The Fairfax County Board of Supervisors deferred a decision on a proposal to bring a 91-unit assisted living facility to 11501 Sunrise Valley Drive amid backlash from residents neighboring the project.
At a Tuesday night meeting, Hunter Mill District Supervisor Cathy Hudgins said she wanted to work with residents and the developer Kensington Senior Development to tackle concerns raised by residents over several months.
During the meeting, residents continued to protest the location of the two-to-three story building, which they said was shoehorned onto 1.8 acres. The new structure, which would replaces Good Beginning School, a child care facility, is more than eight times larger than the current building. The facility would include up to 125 beds and up to 91 rooms.
Responding to residents’ concerns about limited privacy and the overwhelming nature of the plan, Hudgins said the application was “difficult” even though “the zoning is what the zoning is.”
“The zoning change has been made and it is an acceptable development in the center,” she said. “It’s just difficult for the neighbors to accept as far as the size and the screening that is provided.”
The board will vote on the project on Feb. 6 at 3:30 p.m — a delay that allows Hudgins says allows the stakeholders to settle concerns.
The developer’s representative, Mark Looney of Cooley LLP, pointed to the “evolution” of the plan since it was originally proposed. After back and forth with county entities like the Design Review Board, the developer scaled back the plan by reducing the number of stories from five to either two or three stories.
In a November staff report, the county’s Department of Planning and Zoning recommended approval of the plan.
Photo via handout
At its meeting tonight (agenda), Reston’s Planning & Zoning Committee will hear presentations on three major upcoming projects.
Two projects are scheduled to be voted upon at the meeting:
- Renaissance Centro 1801 LLC — Currently the 1.51-acre home of a three-story office building, 1801 Old Reston Ave. has been proposed by property owner Renaissance Centro as the site of a 20-story high rise with up to 150 living units. Of those units, 126 would be market-rate and 24 would be workforce dwelling. This project has a Dec. 6 hearing scheduled with the Fairfax County Planning Commission.
- Kensington Senior Development LLC — Currently the home of Good Beginnings School, 11501 Sunrise Valley Drive is proposed as the new home of a senior-living facility. The 65,000-square-foot building would include 96 beds within 70 units. This project has a Nov. 30 hearing scheduled with the Fairfax County Planning Commission.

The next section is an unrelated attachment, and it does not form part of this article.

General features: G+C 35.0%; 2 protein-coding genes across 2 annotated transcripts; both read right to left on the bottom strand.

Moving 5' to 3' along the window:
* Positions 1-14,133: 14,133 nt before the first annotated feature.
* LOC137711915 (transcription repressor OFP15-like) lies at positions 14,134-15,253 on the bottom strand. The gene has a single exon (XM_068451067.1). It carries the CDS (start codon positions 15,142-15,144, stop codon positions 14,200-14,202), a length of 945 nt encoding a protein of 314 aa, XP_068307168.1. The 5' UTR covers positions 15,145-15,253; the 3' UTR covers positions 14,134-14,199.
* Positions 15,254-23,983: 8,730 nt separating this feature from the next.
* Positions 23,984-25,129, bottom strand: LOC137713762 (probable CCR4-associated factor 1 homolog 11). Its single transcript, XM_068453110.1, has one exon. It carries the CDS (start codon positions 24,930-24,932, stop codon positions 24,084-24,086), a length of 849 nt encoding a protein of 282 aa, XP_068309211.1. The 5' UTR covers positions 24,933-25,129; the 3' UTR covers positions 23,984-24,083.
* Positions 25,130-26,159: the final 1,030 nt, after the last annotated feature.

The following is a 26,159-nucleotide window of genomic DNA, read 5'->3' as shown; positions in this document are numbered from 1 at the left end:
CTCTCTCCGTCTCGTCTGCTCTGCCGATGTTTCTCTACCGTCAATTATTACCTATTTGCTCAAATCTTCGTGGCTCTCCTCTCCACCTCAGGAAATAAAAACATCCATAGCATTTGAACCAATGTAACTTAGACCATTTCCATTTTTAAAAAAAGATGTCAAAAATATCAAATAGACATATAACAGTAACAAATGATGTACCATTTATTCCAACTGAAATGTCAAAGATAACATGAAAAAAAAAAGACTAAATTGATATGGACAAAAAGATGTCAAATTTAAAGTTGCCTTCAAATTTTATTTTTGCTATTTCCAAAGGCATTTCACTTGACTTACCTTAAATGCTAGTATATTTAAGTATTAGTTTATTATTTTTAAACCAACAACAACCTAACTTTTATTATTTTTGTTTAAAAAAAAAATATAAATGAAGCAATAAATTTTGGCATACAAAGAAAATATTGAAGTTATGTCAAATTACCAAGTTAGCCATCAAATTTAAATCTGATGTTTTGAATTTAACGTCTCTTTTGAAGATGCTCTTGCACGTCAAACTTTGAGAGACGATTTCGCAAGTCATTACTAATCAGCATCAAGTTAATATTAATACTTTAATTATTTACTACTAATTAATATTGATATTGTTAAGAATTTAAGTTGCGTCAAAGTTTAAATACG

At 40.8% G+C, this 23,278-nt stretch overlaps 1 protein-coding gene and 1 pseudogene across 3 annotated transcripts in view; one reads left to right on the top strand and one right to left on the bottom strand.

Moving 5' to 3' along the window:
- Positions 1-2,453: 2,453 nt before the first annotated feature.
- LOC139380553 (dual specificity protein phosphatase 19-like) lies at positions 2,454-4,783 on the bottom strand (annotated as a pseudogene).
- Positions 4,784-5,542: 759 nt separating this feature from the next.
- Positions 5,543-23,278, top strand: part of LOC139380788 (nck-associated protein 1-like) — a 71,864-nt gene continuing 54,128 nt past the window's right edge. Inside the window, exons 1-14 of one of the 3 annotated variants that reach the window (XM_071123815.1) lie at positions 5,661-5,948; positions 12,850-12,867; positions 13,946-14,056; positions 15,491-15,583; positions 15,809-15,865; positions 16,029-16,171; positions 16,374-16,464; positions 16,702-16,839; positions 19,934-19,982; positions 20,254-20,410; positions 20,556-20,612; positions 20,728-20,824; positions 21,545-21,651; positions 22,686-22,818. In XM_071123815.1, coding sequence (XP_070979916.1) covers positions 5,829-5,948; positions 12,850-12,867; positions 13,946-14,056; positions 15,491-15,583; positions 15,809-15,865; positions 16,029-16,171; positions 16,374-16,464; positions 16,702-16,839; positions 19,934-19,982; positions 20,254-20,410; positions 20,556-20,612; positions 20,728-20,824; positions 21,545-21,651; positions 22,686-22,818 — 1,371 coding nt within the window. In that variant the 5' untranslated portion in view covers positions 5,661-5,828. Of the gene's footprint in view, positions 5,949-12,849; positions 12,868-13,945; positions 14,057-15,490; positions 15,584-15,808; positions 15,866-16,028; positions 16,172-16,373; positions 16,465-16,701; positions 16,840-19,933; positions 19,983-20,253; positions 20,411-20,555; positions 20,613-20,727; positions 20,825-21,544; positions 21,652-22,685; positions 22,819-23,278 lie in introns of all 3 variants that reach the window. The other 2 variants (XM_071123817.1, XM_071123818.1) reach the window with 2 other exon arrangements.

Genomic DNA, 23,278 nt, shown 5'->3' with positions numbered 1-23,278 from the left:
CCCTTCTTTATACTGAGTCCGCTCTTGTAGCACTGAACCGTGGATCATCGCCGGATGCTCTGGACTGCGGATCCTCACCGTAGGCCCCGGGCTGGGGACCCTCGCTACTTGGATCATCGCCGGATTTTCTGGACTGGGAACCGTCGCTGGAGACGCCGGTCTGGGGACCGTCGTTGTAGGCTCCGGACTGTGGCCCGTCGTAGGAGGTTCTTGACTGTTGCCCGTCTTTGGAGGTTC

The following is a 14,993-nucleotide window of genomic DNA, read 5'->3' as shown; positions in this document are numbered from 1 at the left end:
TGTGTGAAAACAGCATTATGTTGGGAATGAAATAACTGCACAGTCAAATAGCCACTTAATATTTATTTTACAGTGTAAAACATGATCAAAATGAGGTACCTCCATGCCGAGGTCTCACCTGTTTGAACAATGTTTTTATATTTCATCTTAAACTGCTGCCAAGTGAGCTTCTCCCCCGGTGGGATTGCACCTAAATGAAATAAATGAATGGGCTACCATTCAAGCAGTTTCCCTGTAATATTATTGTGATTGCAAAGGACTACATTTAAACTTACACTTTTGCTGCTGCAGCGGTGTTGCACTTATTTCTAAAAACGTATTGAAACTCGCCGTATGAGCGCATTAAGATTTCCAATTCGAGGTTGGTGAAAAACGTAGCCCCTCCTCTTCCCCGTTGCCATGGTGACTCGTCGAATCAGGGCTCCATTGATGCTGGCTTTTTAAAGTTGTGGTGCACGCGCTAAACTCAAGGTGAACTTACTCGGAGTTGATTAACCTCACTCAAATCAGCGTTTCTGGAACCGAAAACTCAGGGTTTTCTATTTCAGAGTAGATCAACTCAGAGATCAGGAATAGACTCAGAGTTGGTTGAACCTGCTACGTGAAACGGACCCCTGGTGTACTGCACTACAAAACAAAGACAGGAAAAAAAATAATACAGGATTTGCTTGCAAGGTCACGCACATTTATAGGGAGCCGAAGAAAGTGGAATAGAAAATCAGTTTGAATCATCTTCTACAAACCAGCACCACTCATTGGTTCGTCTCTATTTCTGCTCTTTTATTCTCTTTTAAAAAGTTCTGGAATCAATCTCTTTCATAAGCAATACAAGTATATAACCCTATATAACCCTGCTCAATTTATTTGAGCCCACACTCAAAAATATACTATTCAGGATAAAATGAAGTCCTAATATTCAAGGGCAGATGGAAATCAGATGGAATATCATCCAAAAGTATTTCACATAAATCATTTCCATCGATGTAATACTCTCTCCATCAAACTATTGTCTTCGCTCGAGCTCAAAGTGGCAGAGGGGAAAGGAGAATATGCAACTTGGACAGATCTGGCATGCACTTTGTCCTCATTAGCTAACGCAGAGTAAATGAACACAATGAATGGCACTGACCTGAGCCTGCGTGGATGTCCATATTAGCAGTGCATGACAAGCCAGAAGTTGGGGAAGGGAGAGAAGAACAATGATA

The committee is also scheduled to hear an informational presentation on the CRS Sunset Hills LC project. Comstock Partners plans to convert the Sunset Hills Professional Center, a one-story office condo complex at Sunset Hills Road and Wiehle Avenue, into a mixed-use development featuring approximately 460 residential units and 40,000 square feet of ground-floor retail. The project would also include two parcels to the east, known as the “Kfoury Parcels,” which would be developed to add approximately 300,000 square feet of office uses. Comstock also plans for an approximately 400,000-square-foot full-service hotel and 80 high-end residential units on another adjacent property. In total, the planned project includes about 1.24 million square feet of proposed redevelopment, exclusive of affordable-housing provision bonuses.
That project does not yet have a county hearing scheduled.
Tonight’s Reston P&Z Committee meeting will begin at 7:30 p.m. at Reston Association headquarters (12001 Sunrise Valley Drive).
File image of 1801 Old Reston Ave.
During their meeting Tuesday (video), the DRB voted 4-2 to give conceptual approval to the Kensington Senior Living project, pending final architectural drawings. The facility would be constructed at 11501 Sunrise Valley Drive, which is the current home of Good Beginnings School.